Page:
The NERC Regulations for Embedded Generation 2012 define an embedded generation as the generation of electricity that is directly connected to and evacuated through a distribution system. This distribution system is connected to a transmission network operated by a System Operations Licensee. In the regulations, embedded generation is classified into (3) categories, namely:

• The small size units having a nameplate rating greater than 1MW and not more than 6MW with an 11kV Medium Distribution Voltage connection level;

• The large-size units having a nameplate rating greater than 6MW and not more than 20MW with a 33kV Medium Distribution Voltage connection level; and

• The units greater than 20MW with a 33kV Medium Distribution Voltage for every 20MW being evacuated at the connection level.

It is no secret that the DisCos are plagued with numerous challenges, including the lack of funds, inability to meet their revenue requirements, high aggregate technical commercial & collection (ATC&C) losses, and dilapidated distribution infrastructure, equipment vandalism, huge metering gaps, etc. However, what are the possibilities for embedded generation enabling DisCos to improve electricity service delivery?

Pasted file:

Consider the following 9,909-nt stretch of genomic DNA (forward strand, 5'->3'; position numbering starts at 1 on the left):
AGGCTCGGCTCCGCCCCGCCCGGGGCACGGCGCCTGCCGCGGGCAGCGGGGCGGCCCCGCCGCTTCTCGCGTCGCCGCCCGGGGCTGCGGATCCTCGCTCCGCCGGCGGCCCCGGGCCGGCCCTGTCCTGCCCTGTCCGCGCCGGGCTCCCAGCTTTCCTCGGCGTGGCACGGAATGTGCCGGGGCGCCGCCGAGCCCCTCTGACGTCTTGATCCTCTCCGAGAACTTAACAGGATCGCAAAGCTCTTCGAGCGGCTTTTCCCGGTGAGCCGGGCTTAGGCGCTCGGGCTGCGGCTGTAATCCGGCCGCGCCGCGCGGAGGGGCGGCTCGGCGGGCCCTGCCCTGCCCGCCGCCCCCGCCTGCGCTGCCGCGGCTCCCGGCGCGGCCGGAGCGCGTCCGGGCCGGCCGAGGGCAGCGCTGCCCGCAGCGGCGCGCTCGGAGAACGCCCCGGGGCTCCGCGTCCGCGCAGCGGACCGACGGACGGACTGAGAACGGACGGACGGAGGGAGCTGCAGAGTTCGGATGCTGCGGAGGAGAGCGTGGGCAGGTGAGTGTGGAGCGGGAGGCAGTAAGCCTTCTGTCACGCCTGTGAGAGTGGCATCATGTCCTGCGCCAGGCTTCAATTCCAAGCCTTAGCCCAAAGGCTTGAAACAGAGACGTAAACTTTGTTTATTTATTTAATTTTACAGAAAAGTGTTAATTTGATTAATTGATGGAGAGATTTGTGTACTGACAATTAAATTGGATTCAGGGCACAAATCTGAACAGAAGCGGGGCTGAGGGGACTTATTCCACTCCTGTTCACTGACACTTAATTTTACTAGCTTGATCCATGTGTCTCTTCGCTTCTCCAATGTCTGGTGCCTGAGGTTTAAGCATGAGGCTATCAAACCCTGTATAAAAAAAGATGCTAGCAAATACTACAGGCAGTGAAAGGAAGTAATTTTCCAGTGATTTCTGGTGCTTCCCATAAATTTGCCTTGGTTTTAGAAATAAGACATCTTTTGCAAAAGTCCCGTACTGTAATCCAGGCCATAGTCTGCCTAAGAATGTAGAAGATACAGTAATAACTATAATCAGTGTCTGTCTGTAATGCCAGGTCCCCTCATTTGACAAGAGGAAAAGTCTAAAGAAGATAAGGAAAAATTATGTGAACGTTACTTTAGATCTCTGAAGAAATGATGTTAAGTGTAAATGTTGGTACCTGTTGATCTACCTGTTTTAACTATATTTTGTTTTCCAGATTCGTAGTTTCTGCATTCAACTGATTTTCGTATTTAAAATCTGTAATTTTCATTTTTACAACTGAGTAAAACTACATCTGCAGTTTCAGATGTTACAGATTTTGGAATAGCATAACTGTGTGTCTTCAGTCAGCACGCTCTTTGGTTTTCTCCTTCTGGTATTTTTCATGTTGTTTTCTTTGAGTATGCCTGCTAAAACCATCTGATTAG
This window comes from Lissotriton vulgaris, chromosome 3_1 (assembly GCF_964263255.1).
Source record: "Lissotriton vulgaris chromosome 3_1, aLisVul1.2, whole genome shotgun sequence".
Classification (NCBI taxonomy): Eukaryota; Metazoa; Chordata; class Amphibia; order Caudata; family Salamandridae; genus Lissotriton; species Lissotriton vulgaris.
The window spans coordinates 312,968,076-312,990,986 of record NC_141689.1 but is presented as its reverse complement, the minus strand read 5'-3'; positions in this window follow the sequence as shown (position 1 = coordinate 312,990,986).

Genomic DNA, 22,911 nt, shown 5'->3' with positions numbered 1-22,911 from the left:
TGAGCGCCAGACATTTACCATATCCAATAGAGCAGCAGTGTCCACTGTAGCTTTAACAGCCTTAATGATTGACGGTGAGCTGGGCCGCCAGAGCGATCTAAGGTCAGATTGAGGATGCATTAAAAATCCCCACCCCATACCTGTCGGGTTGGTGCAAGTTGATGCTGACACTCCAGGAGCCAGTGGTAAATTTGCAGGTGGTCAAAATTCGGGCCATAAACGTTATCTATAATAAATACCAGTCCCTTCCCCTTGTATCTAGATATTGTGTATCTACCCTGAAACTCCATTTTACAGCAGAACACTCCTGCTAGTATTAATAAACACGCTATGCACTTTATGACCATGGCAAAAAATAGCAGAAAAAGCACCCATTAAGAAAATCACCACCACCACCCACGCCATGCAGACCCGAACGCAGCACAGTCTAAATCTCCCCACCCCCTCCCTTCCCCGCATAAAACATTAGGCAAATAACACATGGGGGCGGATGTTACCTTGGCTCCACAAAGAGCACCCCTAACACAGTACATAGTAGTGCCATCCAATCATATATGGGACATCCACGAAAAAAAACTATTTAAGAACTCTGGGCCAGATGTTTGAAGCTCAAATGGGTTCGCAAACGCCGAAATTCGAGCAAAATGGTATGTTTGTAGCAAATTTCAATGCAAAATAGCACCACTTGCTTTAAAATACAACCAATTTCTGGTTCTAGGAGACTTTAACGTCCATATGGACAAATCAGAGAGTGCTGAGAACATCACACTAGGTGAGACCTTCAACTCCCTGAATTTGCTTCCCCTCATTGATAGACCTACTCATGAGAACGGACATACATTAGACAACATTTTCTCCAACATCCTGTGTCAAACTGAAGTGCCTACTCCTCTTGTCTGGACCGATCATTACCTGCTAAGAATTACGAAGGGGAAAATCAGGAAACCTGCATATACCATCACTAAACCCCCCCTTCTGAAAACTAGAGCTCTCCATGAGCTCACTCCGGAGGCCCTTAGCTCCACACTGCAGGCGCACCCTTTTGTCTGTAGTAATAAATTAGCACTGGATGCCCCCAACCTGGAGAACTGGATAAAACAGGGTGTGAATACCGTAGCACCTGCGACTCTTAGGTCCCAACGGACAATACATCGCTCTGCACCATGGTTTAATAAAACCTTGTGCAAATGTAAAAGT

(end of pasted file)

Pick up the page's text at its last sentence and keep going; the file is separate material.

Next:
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The Justification for Embedded Generation

Three countries with widespread deployment and integration of embedded generation to meet their energy needs are Sweden, Germany, and Denmark. In these countries, the early implementation of subsidies and support schemes for electricity generation from renewable energy sources contributed to the successful deployment of embedded generation. As a result, most of the installed generation capacities in these countries are allocated to embedded generation from renewable energy sources such as wind and solar photovoltaic.

Even though in Nigeria, the NERC Regulations for Embedded Generation were published in 2012, unfortunately, the desired objective of the regulations has not been actualized. This is because there has been slow progress in the deployment and integration of embedded generation across the country. As a result, very few DisCos have an embedded generation component within their distribution network systems. The predictors influencing the DisCos’ deployment of embedded generation include dilapidated distribution infrastructure; huge investment costs; negative balance sheets of the DisCos, and fears about their ability to offtake the energy, as well as pay for the bulk energy at point load given their minimum remittance obligations to the market.